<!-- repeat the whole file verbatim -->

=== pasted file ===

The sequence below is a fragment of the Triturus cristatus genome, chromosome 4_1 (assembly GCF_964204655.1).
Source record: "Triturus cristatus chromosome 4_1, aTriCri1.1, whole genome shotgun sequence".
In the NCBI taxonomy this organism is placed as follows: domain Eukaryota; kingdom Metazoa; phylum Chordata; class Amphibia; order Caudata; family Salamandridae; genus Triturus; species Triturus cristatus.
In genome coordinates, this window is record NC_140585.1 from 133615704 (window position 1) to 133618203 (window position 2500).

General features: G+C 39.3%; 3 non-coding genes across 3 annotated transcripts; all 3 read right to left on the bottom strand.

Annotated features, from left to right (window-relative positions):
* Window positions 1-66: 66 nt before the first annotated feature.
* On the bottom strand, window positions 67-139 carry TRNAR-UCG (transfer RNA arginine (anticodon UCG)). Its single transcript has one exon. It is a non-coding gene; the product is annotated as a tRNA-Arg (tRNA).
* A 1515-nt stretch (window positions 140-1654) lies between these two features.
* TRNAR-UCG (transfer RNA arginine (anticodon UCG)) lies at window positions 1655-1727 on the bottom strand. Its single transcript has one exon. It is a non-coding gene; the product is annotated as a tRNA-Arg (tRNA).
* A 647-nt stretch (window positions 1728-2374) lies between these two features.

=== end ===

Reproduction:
The sequence below is a fragment of the Triturus cristatus genome, chromosome 4_1 (assembly GCF_964204655.1).
Source record: "Triturus cristatus chromosome 4_1, aTriCri1.1, whole genome shotgun sequence".
In the NCBI taxonomy this organism is placed as follows: domain Eukaryota; kingdom Metazoa; phylum Chordata; class Amphibia; order Caudata; family Salamandridae; genus Triturus; species Triturus cristatus.
In genome coordinates, this window is record NC_140585.1 from 133615704 (window position 1) to 133618203 (window position 2500).

General features: G+C 39.3%; 3 non-coding genes across 3 annotated transcripts; all 3 read right to left on the bottom strand.

Annotated features, from left to right (window-relative positions):
* Window positions 1-66: 66 nt before the first annotated feature.
* On the bottom strand, window positions 67-139 carry TRNAR-UCG (transfer RNA arginine (anticodon UCG)). Its single transcript has one exon. It is a non-coding gene; the product is annotated as a tRNA-Arg (tRNA).
* A 1515-nt stretch (window positions 140-1654) lies between these two features.
* TRNAR-UCG (transfer RNA arginine (anticodon UCG)) lies at window positions 1655-1727 on the bottom strand. Its single transcript has one exon. It is a non-coding gene; the product is annotated as a tRNA-Arg (tRNA).
* A 647-nt stretch (window positions 1728-2374) lies between these two features.